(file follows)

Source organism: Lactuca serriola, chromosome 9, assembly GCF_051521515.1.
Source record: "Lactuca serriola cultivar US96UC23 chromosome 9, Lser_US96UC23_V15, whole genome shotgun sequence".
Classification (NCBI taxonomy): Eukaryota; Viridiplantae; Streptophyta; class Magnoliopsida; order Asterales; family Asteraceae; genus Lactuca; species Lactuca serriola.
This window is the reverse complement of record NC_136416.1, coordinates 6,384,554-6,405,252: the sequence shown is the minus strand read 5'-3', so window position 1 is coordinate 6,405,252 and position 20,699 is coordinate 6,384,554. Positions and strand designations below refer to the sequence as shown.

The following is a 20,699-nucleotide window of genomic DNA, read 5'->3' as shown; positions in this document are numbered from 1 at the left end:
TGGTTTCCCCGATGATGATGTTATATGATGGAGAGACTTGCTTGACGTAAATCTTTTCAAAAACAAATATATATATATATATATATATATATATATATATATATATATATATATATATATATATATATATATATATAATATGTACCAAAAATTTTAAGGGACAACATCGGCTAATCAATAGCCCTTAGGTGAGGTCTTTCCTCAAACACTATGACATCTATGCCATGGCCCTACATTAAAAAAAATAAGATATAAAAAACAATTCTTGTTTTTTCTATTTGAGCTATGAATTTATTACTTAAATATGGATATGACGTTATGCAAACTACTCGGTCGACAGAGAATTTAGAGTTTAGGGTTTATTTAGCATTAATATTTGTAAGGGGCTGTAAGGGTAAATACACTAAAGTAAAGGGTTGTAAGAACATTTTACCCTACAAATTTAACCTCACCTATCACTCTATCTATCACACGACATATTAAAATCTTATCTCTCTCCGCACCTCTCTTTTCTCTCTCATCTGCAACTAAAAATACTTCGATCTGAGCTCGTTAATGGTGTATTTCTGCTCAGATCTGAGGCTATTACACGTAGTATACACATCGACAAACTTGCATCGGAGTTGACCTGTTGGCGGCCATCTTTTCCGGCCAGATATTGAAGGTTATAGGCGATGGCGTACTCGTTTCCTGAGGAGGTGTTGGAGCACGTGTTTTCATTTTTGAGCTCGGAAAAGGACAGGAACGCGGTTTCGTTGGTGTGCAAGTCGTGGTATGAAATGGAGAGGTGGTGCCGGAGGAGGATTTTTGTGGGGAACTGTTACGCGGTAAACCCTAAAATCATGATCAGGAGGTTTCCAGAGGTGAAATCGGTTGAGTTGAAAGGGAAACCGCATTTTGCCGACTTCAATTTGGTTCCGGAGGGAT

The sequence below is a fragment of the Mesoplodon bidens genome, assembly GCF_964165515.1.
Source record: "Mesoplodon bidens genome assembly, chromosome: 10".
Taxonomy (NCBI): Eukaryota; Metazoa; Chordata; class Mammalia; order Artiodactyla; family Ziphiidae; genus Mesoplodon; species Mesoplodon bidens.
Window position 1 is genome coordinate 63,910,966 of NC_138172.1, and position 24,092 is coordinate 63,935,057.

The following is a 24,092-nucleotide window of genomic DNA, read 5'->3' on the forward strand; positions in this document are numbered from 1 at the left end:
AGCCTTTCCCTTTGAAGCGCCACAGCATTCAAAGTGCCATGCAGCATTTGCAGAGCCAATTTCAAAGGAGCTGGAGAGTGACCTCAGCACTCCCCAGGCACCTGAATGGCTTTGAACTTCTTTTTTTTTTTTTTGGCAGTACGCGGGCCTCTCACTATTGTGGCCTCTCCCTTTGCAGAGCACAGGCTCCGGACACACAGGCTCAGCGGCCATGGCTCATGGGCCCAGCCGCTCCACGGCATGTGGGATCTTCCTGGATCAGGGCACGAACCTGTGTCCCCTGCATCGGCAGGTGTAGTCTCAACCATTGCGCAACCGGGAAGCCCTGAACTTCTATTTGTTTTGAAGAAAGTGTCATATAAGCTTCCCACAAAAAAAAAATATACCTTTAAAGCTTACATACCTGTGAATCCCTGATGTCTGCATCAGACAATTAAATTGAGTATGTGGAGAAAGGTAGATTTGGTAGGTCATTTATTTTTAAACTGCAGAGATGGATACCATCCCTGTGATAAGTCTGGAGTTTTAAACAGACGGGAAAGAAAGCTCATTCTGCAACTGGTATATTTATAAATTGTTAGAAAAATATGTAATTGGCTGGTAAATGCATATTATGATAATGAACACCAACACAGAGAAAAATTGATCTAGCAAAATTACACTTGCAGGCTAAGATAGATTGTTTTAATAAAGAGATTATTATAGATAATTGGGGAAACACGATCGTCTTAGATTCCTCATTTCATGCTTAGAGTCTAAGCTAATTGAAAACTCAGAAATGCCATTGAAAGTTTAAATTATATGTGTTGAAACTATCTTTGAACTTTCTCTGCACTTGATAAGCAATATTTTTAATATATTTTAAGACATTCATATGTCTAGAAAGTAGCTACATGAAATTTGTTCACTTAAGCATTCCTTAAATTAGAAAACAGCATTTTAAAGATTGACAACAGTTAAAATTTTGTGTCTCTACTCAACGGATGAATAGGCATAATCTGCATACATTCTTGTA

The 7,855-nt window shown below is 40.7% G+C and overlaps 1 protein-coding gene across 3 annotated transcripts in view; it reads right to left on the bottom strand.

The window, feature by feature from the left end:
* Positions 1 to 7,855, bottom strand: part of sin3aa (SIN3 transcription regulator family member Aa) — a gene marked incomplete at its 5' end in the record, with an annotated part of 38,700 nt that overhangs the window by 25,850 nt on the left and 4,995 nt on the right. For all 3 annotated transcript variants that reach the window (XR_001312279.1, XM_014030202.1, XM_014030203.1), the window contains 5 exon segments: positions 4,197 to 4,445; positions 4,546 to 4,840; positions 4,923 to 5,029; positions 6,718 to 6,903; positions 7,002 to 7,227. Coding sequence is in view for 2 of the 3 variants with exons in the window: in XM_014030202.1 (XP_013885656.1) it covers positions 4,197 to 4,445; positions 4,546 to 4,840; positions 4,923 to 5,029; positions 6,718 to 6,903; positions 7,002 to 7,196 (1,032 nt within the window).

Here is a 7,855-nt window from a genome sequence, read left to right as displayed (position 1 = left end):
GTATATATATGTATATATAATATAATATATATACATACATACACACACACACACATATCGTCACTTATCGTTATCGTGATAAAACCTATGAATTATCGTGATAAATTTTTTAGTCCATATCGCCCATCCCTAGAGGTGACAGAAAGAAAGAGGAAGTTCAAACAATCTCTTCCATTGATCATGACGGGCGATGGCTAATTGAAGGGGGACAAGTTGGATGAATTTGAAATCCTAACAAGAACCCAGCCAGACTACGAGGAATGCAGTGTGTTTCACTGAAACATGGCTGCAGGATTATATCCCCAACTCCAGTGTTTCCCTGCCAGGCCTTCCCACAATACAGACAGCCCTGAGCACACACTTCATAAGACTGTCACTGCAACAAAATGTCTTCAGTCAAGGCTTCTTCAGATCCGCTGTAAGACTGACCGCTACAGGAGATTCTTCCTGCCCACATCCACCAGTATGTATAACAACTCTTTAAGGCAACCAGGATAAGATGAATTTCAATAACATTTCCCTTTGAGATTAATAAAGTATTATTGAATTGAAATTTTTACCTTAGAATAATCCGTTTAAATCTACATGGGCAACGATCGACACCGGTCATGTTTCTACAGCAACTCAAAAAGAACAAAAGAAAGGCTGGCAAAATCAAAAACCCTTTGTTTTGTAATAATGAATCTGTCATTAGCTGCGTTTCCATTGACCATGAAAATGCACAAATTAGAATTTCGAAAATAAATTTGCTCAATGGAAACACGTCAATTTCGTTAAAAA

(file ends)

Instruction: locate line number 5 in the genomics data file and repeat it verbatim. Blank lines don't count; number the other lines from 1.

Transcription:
The following is a 20,699-nucleotide window of genomic DNA, read 5'->3' as shown; positions in this document are numbered from 1 at the left end: